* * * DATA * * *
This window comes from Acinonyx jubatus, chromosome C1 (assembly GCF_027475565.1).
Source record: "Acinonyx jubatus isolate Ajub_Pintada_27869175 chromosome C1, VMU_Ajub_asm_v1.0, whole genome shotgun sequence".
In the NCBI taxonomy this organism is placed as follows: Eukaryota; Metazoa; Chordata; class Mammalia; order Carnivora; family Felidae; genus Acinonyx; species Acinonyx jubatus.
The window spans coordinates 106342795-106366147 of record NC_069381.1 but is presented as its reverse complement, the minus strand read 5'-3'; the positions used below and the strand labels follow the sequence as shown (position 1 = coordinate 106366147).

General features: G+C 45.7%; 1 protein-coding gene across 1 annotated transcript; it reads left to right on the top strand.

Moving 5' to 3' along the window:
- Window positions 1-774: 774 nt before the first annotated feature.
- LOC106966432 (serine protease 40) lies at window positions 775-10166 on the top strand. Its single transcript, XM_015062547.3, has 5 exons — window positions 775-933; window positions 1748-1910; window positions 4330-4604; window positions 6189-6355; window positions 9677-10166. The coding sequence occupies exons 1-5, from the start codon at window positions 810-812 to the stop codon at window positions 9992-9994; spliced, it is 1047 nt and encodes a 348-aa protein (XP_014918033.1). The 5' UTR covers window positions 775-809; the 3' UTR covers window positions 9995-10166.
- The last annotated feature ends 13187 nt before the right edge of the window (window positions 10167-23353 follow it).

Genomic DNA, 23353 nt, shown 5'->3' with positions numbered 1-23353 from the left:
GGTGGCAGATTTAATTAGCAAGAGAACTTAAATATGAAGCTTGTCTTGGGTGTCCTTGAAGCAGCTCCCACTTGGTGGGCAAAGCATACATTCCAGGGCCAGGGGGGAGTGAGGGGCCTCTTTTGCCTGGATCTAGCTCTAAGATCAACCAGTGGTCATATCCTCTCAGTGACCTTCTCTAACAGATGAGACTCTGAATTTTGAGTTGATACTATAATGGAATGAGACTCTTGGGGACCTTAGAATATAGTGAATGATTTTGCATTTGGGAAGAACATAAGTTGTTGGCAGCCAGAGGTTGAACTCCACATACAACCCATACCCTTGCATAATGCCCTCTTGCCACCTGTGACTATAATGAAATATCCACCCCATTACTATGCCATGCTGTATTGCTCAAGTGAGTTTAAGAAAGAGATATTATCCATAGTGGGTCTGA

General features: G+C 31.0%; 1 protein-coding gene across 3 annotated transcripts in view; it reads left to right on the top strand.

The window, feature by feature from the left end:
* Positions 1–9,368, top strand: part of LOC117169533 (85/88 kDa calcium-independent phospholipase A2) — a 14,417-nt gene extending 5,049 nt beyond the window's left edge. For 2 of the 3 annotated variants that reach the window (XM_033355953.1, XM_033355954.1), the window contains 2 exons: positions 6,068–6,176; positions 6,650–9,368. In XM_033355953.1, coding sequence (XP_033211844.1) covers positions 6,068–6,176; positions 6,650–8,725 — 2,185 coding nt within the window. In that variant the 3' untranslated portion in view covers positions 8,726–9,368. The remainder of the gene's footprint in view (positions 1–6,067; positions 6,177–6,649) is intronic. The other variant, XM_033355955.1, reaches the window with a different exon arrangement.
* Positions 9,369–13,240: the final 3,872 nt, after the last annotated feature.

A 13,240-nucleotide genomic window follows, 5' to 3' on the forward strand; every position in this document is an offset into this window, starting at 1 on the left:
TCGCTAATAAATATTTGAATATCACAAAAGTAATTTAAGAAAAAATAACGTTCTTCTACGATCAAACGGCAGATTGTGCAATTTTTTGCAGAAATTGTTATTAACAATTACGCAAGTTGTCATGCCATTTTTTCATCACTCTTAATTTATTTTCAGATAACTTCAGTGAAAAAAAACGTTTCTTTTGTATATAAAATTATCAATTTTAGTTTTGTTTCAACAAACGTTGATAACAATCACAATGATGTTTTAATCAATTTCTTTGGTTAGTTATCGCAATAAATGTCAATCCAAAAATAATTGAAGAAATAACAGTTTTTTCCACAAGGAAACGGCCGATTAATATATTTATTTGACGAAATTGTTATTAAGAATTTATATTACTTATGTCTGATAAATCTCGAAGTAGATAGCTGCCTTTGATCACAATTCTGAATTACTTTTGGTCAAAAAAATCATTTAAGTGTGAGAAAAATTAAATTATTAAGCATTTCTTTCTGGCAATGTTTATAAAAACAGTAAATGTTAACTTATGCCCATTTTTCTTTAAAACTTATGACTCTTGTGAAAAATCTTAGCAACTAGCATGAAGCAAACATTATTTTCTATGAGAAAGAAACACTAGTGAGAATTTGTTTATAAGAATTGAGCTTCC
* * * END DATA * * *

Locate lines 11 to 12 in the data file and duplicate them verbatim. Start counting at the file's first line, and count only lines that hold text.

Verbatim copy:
GGTGGCAGATTTAATTAGCAAGAGAACTTAAATATGAAGCTTGTCTTGGGTGTCCTTGAAGCAGCTCCCACTTGGTGGGCAAAGCATACATTCCAGGGCCAGGGGGGAGTGAGGGGCCTCTTTTGCCTGGATCTAGCTCTAAGATCAACCAGTGGTCATATCCTCTCAGTGACCTTCTCTAACAGATGAGACTCTGAATTTTGAGTTGATACTATAATGGAATGAGACTCTTGGGGACCTTAGAATATAGTGAATGATTTTGCATTTGGGAAGAACATAAGTTGTTGGCAGCCAGAGGTTGAACTCCACATACAACCCATACCCTTGCATAATGCCCTCTTGCCACCTGTGACTATAATGAAATATCCACCCCATTACTATGCCATGCTGTATTGCTCAAGTGAGTTTAAGAAAGAGATATTATCCATAGTGGGTCTGA

General features: G+C 31.0%; 1 protein-coding gene across 3 annotated transcripts in view; it reads left to right on the top strand.